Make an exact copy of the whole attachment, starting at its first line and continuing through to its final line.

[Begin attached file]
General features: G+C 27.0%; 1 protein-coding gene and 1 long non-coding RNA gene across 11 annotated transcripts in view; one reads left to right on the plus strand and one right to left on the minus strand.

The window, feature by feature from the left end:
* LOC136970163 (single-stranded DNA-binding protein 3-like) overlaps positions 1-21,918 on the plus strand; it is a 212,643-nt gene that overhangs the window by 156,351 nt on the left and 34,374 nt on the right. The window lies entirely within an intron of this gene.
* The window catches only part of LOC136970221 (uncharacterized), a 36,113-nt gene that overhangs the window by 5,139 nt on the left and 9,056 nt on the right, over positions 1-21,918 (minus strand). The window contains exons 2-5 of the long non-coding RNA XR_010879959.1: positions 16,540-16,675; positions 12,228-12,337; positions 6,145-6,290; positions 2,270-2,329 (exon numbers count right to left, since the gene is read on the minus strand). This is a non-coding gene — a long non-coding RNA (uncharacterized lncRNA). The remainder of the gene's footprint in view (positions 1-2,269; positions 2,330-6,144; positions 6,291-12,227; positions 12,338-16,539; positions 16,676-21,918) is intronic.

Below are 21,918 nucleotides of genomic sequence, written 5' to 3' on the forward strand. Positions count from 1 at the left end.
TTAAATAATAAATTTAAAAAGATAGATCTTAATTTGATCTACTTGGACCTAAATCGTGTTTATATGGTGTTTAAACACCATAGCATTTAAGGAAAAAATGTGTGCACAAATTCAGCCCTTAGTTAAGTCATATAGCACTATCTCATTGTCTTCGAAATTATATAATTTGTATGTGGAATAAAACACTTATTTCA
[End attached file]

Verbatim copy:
General features: G+C 27.0%; 1 protein-coding gene and 1 long non-coding RNA gene across 11 annotated transcripts in view; one reads left to right on the plus strand and one right to left on the minus strand.

The window, feature by feature from the left end:
* LOC136970163 (single-stranded DNA-binding protein 3-like) overlaps positions 1-21,918 on the plus strand; it is a 212,643-nt gene that overhangs the window by 156,351 nt on the left and 34,374 nt on the right. The window lies entirely within an intron of this gene.
* The window catches only part of LOC136970221 (uncharacterized), a 36,113-nt gene that overhangs the window by 5,139 nt on the left and 9,056 nt on the right, over positions 1-21,918 (minus strand). The window contains exons 2-5 of the long non-coding RNA XR_010879959.1: positions 16,540-16,675; positions 12,228-12,337; positions 6,145-6,290; positions 2,270-2,329 (exon numbers count right to left, since the gene is read on the minus strand). This is a non-coding gene — a long non-coding RNA (uncharacterized lncRNA). The remainder of the gene's footprint in view (positions 1-2,269; positions 2,330-6,144; positions 6,291-12,227; positions 12,338-16,539; positions 16,676-21,918) is intronic.

Below are 21,918 nucleotides of genomic sequence, written 5' to 3' on the forward strand. Positions count from 1 at the left end.
TTAAATAATAAATTTAAAAAGATAGATCTTAATTTGATCTACTTGGACCTAAATCGTGTTTATATGGTGTTTAAACACCATAGCATTTAAGGAAAAAATGTGTGCACAAATTCAGCCCTTAGTTAAGTCATATAGCACTATCTCATTGTCTTCGAAATTATATAATTTGTATGTGGAATAAAACACTTATTTCA